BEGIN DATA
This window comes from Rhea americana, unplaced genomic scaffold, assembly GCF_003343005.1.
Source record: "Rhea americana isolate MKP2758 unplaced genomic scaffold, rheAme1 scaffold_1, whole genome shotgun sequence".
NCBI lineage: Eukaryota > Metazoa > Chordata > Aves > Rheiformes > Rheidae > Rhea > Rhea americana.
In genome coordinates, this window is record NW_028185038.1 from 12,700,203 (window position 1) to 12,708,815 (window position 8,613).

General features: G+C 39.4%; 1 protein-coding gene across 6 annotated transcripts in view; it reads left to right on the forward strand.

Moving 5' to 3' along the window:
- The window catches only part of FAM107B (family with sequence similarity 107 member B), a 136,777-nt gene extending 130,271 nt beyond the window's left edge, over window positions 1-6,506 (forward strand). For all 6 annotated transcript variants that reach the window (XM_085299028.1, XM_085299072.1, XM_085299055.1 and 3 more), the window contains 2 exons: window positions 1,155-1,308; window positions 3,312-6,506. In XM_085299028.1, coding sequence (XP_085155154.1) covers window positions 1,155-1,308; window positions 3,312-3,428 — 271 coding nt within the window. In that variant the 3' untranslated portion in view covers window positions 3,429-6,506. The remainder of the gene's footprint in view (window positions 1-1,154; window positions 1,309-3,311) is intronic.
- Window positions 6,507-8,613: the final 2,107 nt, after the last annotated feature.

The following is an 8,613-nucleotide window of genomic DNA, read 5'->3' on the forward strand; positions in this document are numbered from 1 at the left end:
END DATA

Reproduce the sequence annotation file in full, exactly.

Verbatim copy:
This window comes from Rhea americana, unplaced genomic scaffold, assembly GCF_003343005.1.
Source record: "Rhea americana isolate MKP2758 unplaced genomic scaffold, rheAme1 scaffold_1, whole genome shotgun sequence".
NCBI lineage: Eukaryota > Metazoa > Chordata > Aves > Rheiformes > Rheidae > Rhea > Rhea americana.
In genome coordinates, this window is record NW_028185038.1 from 12,700,203 (window position 1) to 12,708,815 (window position 8,613).

General features: G+C 39.4%; 1 protein-coding gene across 6 annotated transcripts in view; it reads left to right on the forward strand.

Moving 5' to 3' along the window:
- The window catches only part of FAM107B (family with sequence similarity 107 member B), a 136,777-nt gene extending 130,271 nt beyond the window's left edge, over window positions 1-6,506 (forward strand). For all 6 annotated transcript variants that reach the window (XM_085299028.1, XM_085299072.1, XM_085299055.1 and 3 more), the window contains 2 exons: window positions 1,155-1,308; window positions 3,312-6,506. In XM_085299028.1, coding sequence (XP_085155154.1) covers window positions 1,155-1,308; window positions 3,312-3,428 — 271 coding nt within the window. In that variant the 3' untranslated portion in view covers window positions 3,429-6,506. The remainder of the gene's footprint in view (window positions 1-1,154; window positions 1,309-3,311) is intronic.
- Window positions 6,507-8,613: the final 2,107 nt, after the last annotated feature.

The following is an 8,613-nucleotide window of genomic DNA, read 5'->3' on the forward strand; positions in this document are numbered from 1 at the left end: